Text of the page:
Maximizing growth without risking bankruptcy
Many hedge fund disasters come not from making the wrong bets – that happen to the best of us – but from making too big a bet by overleveraging. On the other hand, without using leverage (i.e. borrowing on margin to buy stocks), we often cannot realize the full growth potential of our investment strategy. So how much leverage should you use?
Surprisingly, the answer is well-known, but little practiced. It is called the Kelly criterion, named after a mathematician at Bell Labs. The leverage f is defined as the ratio of the size of your portfolio to your equity. Kelly criterion says: f should equal the expected excess return of the strategy divided by the expected variance of the excess return, or
f = (m-r)/s2
(The excess return being the return m minus the risk-free rate r.)
This quantity f looks like the familiar Sharpe ratio, but it is not, since the denominator is s2, not s as in the Sharpe ratio. However, if you can estimate the Sharpe ratio, say, from some backtest results of a strategy, you can also estimate f just as easily. Suppose I have a strategy with expected return of 12% over a period with risk-free rate being 4%. Also, let’s say the expected Sharpe ratio is 1. It is easy to calculate f, which comes out to be 12.5.
This is a shocking number. This is telling you that for this strategy, you should be leveraging your equity 12.5 times! If you have $100,000 in cash to invest, and if you really believe the expected values of your returns and Sharpe ratio, you should borrow money to trade a $1.2 million portfolio!
Of course, estimates of expected returns and Sharpe ratio are notoriously over-optimistic, what with the inevitable data-snooping bias and other usual pitfalls in backtesting strategies. The common recommendation is that you should halve your expected returns estimated from backtests when calculating f. This is often called the half-Kelly criterion. Still, in our example, the recommended leverage comes to 6.25 after halving the expected returns.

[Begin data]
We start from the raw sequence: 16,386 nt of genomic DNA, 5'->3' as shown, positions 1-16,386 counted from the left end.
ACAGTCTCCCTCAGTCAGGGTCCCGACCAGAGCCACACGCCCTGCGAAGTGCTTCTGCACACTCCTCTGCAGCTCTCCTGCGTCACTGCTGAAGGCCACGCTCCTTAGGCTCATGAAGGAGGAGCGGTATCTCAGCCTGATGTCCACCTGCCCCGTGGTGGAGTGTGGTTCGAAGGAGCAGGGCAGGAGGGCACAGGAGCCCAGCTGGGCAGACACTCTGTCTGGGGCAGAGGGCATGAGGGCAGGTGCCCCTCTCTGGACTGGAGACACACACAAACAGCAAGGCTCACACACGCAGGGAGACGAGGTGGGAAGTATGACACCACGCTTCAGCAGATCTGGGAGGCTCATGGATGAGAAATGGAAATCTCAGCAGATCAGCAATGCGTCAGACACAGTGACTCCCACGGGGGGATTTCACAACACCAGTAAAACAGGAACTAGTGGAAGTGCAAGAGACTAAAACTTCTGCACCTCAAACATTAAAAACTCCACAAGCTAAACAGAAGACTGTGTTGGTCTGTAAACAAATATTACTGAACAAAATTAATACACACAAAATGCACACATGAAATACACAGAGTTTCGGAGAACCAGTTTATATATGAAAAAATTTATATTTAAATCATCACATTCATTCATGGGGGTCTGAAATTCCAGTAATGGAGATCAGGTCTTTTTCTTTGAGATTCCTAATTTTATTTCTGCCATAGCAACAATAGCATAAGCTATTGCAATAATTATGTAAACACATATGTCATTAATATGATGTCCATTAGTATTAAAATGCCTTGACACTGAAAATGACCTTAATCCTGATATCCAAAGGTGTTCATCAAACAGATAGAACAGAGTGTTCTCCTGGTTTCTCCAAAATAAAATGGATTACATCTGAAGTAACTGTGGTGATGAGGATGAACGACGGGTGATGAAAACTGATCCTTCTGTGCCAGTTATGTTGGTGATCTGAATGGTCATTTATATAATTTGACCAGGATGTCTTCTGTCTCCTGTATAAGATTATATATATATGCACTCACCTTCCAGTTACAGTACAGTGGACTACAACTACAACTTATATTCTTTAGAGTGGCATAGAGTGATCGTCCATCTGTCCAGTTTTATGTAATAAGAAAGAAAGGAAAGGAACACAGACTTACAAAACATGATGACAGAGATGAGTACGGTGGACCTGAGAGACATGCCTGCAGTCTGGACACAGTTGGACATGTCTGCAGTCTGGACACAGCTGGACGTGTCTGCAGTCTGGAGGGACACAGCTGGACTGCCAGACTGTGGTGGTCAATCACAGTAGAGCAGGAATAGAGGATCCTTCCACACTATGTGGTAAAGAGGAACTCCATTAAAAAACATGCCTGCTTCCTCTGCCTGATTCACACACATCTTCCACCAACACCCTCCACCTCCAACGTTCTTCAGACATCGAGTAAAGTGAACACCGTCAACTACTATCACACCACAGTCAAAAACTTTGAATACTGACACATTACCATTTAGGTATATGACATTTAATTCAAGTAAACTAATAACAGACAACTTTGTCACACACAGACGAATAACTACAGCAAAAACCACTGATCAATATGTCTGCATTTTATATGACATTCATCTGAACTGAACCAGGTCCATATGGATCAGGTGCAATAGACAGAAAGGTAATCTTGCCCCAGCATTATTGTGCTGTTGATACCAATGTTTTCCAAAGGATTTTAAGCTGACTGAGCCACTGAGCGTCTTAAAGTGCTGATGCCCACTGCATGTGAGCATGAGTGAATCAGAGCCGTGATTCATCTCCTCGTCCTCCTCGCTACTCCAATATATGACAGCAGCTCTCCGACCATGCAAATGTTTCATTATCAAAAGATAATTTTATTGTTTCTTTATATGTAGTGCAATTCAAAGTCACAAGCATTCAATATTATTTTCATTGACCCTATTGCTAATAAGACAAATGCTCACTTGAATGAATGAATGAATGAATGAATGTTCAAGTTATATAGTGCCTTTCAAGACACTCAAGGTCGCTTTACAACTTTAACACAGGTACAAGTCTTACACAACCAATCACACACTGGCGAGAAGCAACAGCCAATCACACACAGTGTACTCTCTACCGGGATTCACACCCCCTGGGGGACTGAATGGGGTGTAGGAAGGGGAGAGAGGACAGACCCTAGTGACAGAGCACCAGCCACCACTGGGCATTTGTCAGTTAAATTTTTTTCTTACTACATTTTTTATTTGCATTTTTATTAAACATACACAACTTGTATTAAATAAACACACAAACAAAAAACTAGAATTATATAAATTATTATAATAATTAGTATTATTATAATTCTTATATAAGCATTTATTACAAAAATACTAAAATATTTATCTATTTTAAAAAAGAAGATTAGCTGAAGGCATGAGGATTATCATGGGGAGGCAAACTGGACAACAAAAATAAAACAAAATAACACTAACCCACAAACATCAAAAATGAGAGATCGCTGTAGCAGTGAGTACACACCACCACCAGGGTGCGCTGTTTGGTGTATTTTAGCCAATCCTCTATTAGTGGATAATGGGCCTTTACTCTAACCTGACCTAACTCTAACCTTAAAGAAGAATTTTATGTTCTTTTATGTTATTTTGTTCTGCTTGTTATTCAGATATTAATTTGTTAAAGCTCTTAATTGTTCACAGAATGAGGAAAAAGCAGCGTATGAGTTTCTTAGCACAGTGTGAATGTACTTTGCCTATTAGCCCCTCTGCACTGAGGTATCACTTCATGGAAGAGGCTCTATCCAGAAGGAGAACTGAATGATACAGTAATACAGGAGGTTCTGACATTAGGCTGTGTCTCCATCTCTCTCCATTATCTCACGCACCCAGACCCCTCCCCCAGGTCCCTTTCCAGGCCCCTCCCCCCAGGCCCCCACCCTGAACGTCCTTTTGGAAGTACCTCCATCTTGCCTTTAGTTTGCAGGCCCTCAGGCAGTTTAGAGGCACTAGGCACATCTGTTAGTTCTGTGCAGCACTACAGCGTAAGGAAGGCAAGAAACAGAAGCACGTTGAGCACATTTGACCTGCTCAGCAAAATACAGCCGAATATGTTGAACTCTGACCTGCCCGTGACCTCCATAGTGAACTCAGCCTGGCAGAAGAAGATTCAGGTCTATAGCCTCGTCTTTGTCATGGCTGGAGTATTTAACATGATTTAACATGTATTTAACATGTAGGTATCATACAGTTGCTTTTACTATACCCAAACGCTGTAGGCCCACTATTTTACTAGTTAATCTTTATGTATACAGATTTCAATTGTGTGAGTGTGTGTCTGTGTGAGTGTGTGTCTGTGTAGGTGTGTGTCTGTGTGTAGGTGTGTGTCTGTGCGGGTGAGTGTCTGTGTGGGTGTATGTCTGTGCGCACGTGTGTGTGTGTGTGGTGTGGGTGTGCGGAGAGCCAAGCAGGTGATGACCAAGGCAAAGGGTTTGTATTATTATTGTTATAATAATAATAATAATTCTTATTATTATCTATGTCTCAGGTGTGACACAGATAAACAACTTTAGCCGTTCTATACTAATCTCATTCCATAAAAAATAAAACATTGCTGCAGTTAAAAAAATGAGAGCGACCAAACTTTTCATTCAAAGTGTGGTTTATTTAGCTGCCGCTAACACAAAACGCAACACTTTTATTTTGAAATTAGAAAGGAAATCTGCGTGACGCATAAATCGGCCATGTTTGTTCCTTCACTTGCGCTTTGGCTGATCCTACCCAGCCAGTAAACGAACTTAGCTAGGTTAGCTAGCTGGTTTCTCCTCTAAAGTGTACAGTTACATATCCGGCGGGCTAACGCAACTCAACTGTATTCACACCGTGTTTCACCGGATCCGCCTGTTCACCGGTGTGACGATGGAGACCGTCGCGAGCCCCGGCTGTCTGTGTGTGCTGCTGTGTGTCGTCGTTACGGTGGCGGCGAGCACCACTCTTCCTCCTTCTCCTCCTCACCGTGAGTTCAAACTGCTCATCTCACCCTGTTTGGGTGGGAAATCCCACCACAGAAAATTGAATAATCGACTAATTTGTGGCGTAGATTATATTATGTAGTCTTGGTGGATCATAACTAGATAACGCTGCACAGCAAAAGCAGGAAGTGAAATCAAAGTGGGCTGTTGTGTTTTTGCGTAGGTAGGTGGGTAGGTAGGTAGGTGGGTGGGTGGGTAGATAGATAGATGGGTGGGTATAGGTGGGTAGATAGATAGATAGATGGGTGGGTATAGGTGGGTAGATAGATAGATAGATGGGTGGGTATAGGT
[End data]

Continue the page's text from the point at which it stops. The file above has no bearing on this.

Fixing the leverage of a portfolio is not as easy or intuitive as it sounds. Back to our $100,000 example. Say you followed the (half-) Kelly criterion and bought a portfolio worth $625,000 with some borrowed money. The next day, disaster struck, and you lost 5%, or $31,250, of the value of your portfolio. So now your portfolio is worth only $593,750, and your equity is now only $68,750. What should you do? Most people I know will just stick to their guns and do nothing, hoping that the strategy will “recover”. But that’s not what the Kelly criterion would prescribe. Kelly says, if you want to avoid eventual bankruptcy (i.e. your equity going to zero or negative), you should immediately further reduce the size of your portfolio to $429,688. Why? Because the recommended leverage, 6.25, times your current equity, $68,750, is about $429,688.
Thus Kelly criterion requires you to sell into a loss (assuming you have a long-only portfolio here), and buys into a profit – something that requires steely discipline to achieve. It also runs counter to the usual mean-reversion expectation. But even if you strongly believe in mean-reversion, as no doubt many of the ruined hedge funds did, you need to consider protecting you and your investors from the possibility of bankruptcy before the market reverts.
Besides helping you to avoid bankruptcy, the Kelly criterion has another important mathematically proven property: it is a “growth-optimal” strategy. I.e. if your goal is to maximize your wealth (which equals your initial equity times the maximum growth rate possible using your strategy), Kelly criterion is the way.
Notice this goal is not the same as many hedge managers’ or their investors’ goal. They often want to maximize their Sharpe ratio, not growth rate, for the reason that their investors want to be able to redeem their shares at any time and be reasonably sure that they will redeem at a profit. Kelly criterion is not for such investors. If you adopt the Kelly criterion, there may be long periods of drawdown, highly volatile returns, low Sharpe ratio, and so forth. The only thing that Kelly guarantees (to an exponentially high degree of certainty), is that you will maximize the growth potential of your strategy in the long run, and you will not be bankrupt in the interim because of the inevitable short-term market fluctuations.
For further reading:
Poundstone, William. (2005). Fortune’s Formula. New York: Hill and Wang.
Thorp, Edward O. (1997; revised 1998). The Kelly Criterion in Blackjack, Sports Betting, and the Stock Market. www.bjmath.com/bjmath/thorp/paper.htm